Crítica: Une autre idée du monde
por Camillo De Marco
- El escritor, filósofo y activista francés Bernard-Henri Lévy ofrece una vuelta al mundo visitando las guerras olvidades y las crisis humanitarias más urgentes
Este artículo está disponible en inglés.
You can say what you like about Bernard-Henri Lévy, but not that he is a salon intellectual. Some old images included in the documentary The Will to See - co-directed by the writer, philosopher and activist with Marc Roussell and presented as an event at the 2021 Rome Film Festival - portray him in hot moments of recent history as a direct witness to conflicts and humanitarian crises; at 22, he was already in Bangladesh, and then in the 1980s, alongside Joan Baez or Liv Ullmann in Cambodia and Thailand. "Writing, talking, but first of all going on the field," he said. Inspired by his book Sur la Route des Hommes Sans Noms (On the Road of the Nameless Men), this new film testifies, after 25 years of written reportage, to BHL's (as he is called in France) desire to capture his travels in images.
The philosopher without borders calls this documentary a 'world tour of forgotten wars,' and it really does feel like a descent into hell, with images that are often shocking, unsterilised by television censorship, showing the worst of mankind. It all began with a proposal from Olivier Royant, editor of Paris Match, who in the middle of lockdown offered BHL a series of investigations.
The doc begins with a plea for help for Christians in Nigeria, massacred by Boko Haram, the African Isis, and abandoned by a government poisoned by radical Islamism. In the Middle Belt, BHL meets Jumai Victor, who has seen houses burn and her husband and four children die before her eyes. She is pregnant, so her torturers limit themselves to butchering her arm. At the end of this journey, one is left with the terrible feeling of being back in 2007, when Khartoum's mounted militias sowed death in the villages of Darfur or South Sudan, or even longer ago, in Rwanda. BHL returns to Paris, feeling disconnected, not understanding the anger of the yellow vests.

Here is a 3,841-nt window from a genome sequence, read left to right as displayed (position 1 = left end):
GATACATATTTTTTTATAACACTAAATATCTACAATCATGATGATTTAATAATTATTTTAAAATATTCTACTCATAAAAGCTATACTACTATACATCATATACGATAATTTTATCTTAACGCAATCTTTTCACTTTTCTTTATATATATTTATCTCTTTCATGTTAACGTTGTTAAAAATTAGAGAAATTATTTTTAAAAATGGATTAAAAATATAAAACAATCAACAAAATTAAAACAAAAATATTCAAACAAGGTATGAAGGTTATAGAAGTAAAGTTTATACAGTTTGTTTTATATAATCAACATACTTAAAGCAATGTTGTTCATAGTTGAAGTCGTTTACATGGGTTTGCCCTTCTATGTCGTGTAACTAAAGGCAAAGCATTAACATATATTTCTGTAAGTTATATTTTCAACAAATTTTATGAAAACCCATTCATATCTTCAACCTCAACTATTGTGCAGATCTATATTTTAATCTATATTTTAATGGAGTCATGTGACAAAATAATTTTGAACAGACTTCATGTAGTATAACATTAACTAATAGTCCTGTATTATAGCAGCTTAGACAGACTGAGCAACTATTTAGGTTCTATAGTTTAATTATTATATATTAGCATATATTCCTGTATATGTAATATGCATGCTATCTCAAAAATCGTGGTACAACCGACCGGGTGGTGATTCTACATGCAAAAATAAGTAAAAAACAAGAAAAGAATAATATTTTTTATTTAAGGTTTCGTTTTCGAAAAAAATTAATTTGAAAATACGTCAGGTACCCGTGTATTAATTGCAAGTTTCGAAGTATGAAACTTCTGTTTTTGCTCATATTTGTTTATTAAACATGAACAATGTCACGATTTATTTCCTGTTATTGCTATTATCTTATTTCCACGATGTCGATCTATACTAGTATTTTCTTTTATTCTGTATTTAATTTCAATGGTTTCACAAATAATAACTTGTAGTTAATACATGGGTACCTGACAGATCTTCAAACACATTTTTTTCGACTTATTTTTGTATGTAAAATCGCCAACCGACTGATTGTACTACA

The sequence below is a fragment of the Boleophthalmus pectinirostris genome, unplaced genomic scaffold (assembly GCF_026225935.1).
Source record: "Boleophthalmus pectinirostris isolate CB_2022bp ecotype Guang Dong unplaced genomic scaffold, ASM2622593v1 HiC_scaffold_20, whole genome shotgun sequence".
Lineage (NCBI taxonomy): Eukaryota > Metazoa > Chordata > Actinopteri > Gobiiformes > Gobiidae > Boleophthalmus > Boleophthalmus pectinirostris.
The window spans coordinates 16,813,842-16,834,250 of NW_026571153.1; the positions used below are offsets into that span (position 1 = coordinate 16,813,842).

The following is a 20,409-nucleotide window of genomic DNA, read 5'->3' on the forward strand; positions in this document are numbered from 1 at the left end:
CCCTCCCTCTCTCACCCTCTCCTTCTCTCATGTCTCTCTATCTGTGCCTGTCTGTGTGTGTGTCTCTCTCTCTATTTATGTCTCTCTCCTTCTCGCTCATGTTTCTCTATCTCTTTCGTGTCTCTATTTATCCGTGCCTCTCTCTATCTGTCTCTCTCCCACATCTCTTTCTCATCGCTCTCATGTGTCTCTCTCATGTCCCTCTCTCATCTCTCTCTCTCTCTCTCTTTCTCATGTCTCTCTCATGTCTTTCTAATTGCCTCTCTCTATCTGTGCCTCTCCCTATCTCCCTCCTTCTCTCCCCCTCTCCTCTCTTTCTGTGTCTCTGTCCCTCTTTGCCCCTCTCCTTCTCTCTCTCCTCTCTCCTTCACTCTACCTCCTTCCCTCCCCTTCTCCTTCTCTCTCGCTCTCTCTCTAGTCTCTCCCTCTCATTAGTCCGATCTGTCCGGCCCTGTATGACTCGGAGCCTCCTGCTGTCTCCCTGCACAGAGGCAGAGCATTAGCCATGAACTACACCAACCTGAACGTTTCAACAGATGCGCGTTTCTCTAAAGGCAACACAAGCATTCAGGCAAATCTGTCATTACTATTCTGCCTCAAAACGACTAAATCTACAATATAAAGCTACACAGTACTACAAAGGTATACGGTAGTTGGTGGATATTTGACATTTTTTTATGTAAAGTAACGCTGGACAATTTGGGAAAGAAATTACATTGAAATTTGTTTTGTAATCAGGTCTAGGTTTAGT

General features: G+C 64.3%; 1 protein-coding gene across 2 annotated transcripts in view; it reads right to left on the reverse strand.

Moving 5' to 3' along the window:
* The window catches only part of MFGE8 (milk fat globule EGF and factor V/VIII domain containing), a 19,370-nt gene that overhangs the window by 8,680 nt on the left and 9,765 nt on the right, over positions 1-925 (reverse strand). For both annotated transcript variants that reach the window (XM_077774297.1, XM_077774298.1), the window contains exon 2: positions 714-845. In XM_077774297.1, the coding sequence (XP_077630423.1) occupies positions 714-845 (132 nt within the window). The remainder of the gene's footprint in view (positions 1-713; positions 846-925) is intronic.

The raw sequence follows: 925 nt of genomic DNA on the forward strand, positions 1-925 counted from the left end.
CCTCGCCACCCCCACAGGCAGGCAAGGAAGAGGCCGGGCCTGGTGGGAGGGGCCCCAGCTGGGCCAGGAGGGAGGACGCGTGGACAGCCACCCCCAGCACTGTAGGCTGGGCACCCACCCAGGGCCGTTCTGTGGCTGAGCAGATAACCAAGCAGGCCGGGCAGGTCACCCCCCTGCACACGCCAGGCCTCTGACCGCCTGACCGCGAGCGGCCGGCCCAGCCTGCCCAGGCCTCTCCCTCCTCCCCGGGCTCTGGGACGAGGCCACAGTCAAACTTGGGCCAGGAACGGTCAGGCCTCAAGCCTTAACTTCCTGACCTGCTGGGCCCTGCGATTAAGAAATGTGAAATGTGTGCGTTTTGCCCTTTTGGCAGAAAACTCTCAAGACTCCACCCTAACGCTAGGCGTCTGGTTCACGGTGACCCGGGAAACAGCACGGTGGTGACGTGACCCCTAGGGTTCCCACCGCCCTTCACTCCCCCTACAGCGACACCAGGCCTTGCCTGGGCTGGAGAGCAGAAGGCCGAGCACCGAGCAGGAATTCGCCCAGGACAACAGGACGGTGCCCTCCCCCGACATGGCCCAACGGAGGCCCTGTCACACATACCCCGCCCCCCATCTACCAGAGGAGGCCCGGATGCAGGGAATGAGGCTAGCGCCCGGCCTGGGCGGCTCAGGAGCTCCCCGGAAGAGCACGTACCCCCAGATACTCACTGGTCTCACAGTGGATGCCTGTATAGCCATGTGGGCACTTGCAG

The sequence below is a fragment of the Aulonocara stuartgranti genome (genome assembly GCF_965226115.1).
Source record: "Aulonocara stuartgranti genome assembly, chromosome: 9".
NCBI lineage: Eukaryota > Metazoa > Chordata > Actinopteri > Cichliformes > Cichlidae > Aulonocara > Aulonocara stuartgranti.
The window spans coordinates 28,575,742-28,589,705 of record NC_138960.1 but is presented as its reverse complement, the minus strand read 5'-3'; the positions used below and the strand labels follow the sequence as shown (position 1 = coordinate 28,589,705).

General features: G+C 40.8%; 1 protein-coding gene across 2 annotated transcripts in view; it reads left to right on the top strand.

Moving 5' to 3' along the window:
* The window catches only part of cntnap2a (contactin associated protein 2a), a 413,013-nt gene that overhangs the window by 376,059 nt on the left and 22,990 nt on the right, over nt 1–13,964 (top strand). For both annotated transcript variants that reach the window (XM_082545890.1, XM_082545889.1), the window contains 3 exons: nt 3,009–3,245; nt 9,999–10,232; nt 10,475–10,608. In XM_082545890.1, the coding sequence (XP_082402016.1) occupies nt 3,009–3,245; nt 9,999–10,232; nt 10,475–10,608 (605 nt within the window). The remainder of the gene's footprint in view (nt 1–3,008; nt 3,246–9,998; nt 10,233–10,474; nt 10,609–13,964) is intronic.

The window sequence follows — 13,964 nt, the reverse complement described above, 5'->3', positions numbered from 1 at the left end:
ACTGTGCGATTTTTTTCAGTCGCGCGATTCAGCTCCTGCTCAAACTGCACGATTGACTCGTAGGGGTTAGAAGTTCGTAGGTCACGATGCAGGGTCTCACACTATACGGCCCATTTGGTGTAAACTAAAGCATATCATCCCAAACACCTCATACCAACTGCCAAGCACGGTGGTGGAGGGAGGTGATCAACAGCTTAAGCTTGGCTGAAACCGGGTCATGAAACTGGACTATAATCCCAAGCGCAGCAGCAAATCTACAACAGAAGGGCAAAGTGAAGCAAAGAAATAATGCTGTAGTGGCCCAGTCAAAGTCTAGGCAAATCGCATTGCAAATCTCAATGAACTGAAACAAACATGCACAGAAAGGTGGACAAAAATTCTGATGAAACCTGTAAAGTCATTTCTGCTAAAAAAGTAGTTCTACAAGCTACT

Next trip: destination Syrian Kurdistan, to Rojava, the de facto autonomous region on the front line against Isis and which "the West shamefully abandoned in October 2019 when Erdogan invaded." BHL meets leader Aldar Khalil, "the invisible inspirer of the Kurdish democratic revolution." On the frontline, he meets young Kurdish female fighters. "Equality with men is achieved through the weapons in their hands," he reflects bitterly. He thinks of the Amazon warriors of Queen Penthesilea, who defend cities in Homer's Iliad. He moves on to another forgotten war: the "low-intensity" one in eastern Ukraine, in the Donbass, 450 km of frontline "against elite units working for Putin." How do they resist, BHL asks, the world's second largest army? "'The aberration of a war in Europe."
And then the return to Africa, to Somalia. In Mogadishu, "a ghost town, abandoned to the warlords." In Dhaka, Bangladesh, he meets Sheikh Hasina, "the only woman on Earth who rules a Muslim country," and then visits the refugee camps of Cox's Bazar, where the pandemic has worsened the situation. He returns to a Paris deserted by lockdown, "but more important than being at home is being near those who have no home." He leaves for Lesbos, Greece. The Moria refugee camp is the most inhuman in Europe. Then on to Libya, which brought him so much criticism after his controversial documentary The Oath of Tobruk. Finally, Afghanistan, where he meets the leader of the anti-Taliban resistance Ahmad Massoud, the son of the national hero Commander Massoud, killed by Al Qaeda. Why this incessant travelling? To the class of Parisian students who meet him, BHL answers that it is "the desire to transmit knowledge." You never get used to it, you are always a newcomer to abuse and horror.
(Traducción del italiano)
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